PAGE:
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Economy lifting all property sectors, figures show

Southern Nevada’s commercial real estate markets continued to mend in the second quarter, according to a number of reports.

As it has during much of the recovery, the industrial segment proved the commercial market’s brightest spot in the quarter.

The vacancy rate fell to 6.8 percent, down from 9.6 percent in the second quarter of 2014, according to research firm Applied Analysis.

Net absorption came in at 1.85 million square feet, compared with 1.53 million square feet a year earlier.

Applied Analysis principal Brian Gordon said absorption will likely slow in coming months for lack of available space. Increased demand, in turn, should mean upward pressure on the average asking rent, which, at 59 cents per square foot per month, was the highest since the first quarter of 2010.

A fix is on the way for the shortage, though. Construction more than doubled to 2.79 million square feet, up from 1.17 million square feet a year earlier, Applied Analysis said. All of the second quarter’s space underway was sourced to nine projects. The biggest? Switch SuperNAP’s 343,400-square-foot server space and Ainsworth Game Technology’s 291,000-square-foot facility, both in the southwest valley.

Retail flashed less progress, although the sector remained relatively healthy overall.

The vacancy rate rose to 10.8 percent, up from 10.5 percent in the second quarter of 2014, according to numbers from research firm Xceligent and Commercial Alliance Las Vegas, the commercial real estate arm of the Greater Las Vegas Association of Realtors.

Net absorption was 87,202 square feet, much of it traced to discount grocer Save A Lot’s three new locations in the northeast, northwest and downtown Las Vegas.

In general, retail is enjoying a boost from gains in consumer spending and population, according to Applied Analysis. Local taxable retail sales are at record levels, and 10,122 new-home permits were issued from mid-2014 to mid-2015. That was up 15.1 percent from the same period a year earlier.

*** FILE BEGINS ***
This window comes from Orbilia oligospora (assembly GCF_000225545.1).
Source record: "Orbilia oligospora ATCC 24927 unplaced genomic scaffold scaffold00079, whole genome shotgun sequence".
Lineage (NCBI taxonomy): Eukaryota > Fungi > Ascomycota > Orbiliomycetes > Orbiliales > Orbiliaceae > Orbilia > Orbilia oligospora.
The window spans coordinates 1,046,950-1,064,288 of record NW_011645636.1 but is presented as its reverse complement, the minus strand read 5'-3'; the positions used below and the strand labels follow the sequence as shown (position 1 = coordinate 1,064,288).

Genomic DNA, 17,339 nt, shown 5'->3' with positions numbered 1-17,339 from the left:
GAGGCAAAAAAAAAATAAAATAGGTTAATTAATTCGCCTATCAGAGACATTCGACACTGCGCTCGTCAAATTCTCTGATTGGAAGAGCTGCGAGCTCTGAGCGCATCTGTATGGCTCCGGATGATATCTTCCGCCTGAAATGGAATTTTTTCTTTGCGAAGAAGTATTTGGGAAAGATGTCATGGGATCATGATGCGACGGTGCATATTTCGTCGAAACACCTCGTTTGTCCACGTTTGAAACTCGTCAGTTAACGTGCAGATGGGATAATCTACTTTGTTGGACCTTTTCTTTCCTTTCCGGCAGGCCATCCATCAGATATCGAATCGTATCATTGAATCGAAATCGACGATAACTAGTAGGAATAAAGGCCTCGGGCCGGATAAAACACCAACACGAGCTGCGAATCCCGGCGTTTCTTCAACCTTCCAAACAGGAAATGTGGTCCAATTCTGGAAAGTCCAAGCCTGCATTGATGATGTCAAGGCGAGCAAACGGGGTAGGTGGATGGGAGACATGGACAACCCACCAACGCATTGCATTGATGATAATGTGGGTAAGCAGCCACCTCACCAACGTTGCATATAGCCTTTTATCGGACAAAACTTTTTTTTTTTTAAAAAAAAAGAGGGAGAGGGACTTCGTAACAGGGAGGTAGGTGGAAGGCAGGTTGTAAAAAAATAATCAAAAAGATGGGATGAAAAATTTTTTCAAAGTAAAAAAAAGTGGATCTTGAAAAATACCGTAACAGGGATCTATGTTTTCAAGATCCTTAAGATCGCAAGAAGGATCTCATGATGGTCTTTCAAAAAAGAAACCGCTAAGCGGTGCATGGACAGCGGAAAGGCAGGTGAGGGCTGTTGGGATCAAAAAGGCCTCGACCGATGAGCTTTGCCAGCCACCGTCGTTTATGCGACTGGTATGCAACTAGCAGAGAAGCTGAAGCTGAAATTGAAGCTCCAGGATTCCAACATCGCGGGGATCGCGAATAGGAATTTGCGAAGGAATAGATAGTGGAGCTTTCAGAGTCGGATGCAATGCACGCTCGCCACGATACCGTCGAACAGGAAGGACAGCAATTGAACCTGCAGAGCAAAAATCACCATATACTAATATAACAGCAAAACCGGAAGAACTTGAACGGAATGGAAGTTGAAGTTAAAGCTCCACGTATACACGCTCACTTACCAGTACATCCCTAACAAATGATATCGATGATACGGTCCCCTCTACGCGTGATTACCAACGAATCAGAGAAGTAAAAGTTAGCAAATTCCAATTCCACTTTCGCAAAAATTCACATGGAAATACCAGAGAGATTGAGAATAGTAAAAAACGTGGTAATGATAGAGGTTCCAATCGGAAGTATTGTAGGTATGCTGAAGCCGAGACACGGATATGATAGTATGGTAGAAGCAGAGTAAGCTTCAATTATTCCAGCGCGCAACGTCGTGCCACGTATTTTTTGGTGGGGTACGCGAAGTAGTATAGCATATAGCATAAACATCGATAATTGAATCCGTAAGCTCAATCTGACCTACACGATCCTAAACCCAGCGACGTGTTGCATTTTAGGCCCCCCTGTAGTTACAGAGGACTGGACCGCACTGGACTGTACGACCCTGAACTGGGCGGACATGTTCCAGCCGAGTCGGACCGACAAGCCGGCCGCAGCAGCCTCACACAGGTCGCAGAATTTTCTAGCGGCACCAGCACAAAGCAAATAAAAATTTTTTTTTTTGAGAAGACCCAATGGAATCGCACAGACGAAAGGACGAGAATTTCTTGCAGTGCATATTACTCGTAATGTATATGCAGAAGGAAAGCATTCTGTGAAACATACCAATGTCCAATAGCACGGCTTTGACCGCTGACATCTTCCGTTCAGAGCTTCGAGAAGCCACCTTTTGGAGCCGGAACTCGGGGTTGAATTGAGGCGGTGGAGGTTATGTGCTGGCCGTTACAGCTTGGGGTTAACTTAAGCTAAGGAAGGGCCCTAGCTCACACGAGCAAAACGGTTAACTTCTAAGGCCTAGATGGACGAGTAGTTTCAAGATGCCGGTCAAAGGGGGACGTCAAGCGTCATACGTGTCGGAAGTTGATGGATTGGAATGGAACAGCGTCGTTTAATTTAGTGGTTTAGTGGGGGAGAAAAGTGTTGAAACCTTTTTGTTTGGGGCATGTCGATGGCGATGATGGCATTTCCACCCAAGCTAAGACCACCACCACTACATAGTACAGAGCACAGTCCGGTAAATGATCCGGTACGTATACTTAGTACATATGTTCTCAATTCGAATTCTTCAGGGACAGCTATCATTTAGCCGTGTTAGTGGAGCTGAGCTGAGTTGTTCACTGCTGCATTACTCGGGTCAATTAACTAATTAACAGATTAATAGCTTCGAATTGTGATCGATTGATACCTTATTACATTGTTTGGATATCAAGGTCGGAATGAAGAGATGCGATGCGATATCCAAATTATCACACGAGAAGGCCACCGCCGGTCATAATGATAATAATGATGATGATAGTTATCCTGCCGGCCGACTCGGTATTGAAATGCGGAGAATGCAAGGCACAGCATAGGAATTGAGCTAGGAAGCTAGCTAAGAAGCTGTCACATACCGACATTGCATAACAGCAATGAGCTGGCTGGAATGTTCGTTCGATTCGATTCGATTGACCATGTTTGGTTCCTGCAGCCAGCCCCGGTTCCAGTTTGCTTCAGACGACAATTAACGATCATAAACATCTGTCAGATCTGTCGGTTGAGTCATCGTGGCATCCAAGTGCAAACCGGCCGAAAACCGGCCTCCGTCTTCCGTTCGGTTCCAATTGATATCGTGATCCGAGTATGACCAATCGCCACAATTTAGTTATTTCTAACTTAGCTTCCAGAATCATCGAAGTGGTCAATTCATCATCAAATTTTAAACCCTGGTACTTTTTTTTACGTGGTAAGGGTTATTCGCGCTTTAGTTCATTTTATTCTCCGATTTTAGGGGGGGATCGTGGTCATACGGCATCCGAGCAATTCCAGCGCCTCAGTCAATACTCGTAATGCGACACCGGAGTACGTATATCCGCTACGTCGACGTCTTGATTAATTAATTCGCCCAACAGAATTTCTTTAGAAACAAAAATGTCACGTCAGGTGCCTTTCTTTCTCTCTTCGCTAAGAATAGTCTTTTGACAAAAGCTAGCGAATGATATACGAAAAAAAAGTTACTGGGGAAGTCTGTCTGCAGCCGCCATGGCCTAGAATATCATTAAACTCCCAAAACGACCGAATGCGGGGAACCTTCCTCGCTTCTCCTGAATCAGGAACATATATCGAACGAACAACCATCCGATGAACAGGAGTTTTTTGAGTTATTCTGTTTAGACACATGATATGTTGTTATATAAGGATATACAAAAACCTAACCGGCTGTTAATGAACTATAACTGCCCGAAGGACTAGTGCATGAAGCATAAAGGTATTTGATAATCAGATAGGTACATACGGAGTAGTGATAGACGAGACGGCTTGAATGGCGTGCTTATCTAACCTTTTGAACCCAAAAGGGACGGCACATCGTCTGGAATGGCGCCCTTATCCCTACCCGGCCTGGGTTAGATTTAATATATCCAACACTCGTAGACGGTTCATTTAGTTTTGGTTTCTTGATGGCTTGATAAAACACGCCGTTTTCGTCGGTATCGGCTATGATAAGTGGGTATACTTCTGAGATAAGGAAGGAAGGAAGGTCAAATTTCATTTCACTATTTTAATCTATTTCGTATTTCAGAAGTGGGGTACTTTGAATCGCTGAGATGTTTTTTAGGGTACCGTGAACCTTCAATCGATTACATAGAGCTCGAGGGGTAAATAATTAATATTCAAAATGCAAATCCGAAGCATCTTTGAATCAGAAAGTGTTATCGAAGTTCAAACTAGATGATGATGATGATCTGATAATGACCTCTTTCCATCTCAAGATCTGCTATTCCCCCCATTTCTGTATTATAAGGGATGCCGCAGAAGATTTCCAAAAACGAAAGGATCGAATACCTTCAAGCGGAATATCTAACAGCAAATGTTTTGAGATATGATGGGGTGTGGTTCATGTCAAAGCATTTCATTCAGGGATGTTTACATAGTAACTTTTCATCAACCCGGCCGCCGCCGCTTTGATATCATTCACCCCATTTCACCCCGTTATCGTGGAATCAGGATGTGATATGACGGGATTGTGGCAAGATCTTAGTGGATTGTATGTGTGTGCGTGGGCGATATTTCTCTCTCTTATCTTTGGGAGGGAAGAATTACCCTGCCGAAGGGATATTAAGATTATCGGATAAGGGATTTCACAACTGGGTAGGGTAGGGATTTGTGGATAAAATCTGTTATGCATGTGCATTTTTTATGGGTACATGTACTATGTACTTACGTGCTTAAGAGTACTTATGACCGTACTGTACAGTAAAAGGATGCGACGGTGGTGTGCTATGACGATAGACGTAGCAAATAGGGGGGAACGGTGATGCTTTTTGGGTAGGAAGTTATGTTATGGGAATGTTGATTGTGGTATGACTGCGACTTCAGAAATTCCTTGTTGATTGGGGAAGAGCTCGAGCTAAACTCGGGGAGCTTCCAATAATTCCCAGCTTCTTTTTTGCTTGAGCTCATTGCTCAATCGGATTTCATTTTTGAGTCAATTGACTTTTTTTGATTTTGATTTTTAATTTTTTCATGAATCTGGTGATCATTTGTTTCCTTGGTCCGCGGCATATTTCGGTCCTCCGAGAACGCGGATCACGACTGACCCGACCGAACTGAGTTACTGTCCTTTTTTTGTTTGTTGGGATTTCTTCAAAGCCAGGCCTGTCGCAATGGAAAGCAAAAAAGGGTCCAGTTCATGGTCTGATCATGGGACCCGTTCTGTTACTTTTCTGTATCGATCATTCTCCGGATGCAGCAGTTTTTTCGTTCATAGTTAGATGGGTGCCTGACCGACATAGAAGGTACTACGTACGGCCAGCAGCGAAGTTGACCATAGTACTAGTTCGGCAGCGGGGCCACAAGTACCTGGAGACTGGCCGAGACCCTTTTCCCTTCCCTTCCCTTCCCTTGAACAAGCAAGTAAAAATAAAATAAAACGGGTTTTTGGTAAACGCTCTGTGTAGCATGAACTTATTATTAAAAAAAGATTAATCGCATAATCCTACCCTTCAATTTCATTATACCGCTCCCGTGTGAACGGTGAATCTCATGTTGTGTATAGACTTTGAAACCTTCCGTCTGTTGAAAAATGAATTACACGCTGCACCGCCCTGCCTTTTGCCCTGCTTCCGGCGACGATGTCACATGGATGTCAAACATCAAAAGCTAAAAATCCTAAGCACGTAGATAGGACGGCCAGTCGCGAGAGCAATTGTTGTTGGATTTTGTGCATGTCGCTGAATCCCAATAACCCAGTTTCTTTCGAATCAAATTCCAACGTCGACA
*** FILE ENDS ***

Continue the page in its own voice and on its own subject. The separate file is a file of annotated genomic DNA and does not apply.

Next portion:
Office struggled the most, posting a vacancy rate of 20.3 percent, according to CBRE Las Vegas. That was down from 21.6 percent a year earlier, and down from a high of 25.4 percent in 2012’s first quarter.

CBRE’s research showed the most active industries in the second quarter’s office market included law firms, real estate companies, medical-related businesses and financial services. The most active submarkets in the recovery have been in the valley’s west, southeast and southwest, which have combined for 68 percent of all demand since the first quarter of 2012.

Also, with net absorption of 189,703 square feet, the second quarter brought the 14th straight quarter of positive absorption. Asking lease rates have risen to match, reaching $1.93 per square foot per month. That was up from $1.85 in the second quarter of 2014.

The biggest deal of the quarter was a 100,000-square-foot lease at 4750 Oakey Blvd. to hospital operator United Health Services.

Real estate-friendly

A consulting firm that helps simplify taxes for self-employed workers has given props to the Las Vegas Valley’s real estate business climate.

San Francisco-based Zen 99 ranked Las Vegas the nation’s third-best city for self-employed real estate agents, based on analysis of earnings, marketwide sales, percentages of self-employed brokers and affordability in the nation’s 70 biggest cities.

Only Denver and Aurora, Colo., placed higher.

At an average annual salary of $60,160, local agents easily outearned the nationwide industry average of $41,990.

The report also found a local, average monthly health insurance cost of $237, and median monthly rent of $967.

 

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